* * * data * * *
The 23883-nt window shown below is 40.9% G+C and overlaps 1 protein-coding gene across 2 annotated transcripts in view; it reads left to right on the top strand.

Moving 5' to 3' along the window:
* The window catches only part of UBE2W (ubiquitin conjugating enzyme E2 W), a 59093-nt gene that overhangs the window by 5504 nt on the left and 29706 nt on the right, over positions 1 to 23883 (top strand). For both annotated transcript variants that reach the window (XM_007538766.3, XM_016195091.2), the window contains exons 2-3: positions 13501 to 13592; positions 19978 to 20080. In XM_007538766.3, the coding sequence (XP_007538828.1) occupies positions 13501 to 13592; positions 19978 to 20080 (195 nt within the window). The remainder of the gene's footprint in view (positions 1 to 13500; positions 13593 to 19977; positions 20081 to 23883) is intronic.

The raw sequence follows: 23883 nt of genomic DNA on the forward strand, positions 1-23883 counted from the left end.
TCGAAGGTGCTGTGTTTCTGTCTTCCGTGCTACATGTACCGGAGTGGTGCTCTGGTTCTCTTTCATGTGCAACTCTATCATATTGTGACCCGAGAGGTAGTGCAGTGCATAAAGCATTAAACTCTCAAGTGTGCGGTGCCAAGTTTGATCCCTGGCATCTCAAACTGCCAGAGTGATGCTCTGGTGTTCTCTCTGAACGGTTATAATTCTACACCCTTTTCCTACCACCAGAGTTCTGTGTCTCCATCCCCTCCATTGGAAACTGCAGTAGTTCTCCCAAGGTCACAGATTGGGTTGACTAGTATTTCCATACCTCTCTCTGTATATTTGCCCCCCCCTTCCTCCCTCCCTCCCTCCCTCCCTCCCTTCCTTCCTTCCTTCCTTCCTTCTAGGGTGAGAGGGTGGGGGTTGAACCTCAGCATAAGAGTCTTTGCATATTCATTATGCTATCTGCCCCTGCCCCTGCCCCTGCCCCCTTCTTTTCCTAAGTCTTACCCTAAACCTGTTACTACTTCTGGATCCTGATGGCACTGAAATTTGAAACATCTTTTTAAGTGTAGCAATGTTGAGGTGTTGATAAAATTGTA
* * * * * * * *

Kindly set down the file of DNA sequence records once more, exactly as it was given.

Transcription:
The 23883-nt window shown below is 40.9% G+C and overlaps 1 protein-coding gene across 2 annotated transcripts in view; it reads left to right on the top strand.

Moving 5' to 3' along the window:
* The window catches only part of UBE2W (ubiquitin conjugating enzyme E2 W), a 59093-nt gene that overhangs the window by 5504 nt on the left and 29706 nt on the right, over positions 1 to 23883 (top strand). For both annotated transcript variants that reach the window (XM_007538766.3, XM_016195091.2), the window contains exons 2-3: positions 13501 to 13592; positions 19978 to 20080. In XM_007538766.3, the coding sequence (XP_007538828.1) occupies positions 13501 to 13592; positions 19978 to 20080 (195 nt within the window). The remainder of the gene's footprint in view (positions 1 to 13500; positions 13593 to 19977; positions 20081 to 23883) is intronic.

The raw sequence follows: 23883 nt of genomic DNA on the forward strand, positions 1-23883 counted from the left end.
TCGAAGGTGCTGTGTTTCTGTCTTCCGTGCTACATGTACCGGAGTGGTGCTCTGGTTCTCTTTCATGTGCAACTCTATCATATTGTGACCCGAGAGGTAGTGCAGTGCATAAAGCATTAAACTCTCAAGTGTGCGGTGCCAAGTTTGATCCCTGGCATCTCAAACTGCCAGAGTGATGCTCTGGTGTTCTCTCTGAACGGTTATAATTCTACACCCTTTTCCTACCACCAGAGTTCTGTGTCTCCATCCCCTCCATTGGAAACTGCAGTAGTTCTCCCAAGGTCACAGATTGGGTTGACTAGTATTTCCATACCTCTCTCTGTATATTTGCCCCCCCCTTCCTCCCTCCCTCCCTCCCTCCCTCCCTTCCTTCCTTCCTTCCTTCCTTCTAGGGTGAGAGGGTGGGGGTTGAACCTCAGCATAAGAGTCTTTGCATATTCATTATGCTATCTGCCCCTGCCCCTGCCCCTGCCCCCTTCTTTTCCTAAGTCTTACCCTAAACCTGTTACTACTTCTGGATCCTGATGGCACTGAAATTTGAAACATCTTTTTAAGTGTAGCAATGTTGAGGTGTTGATAAAATTGTA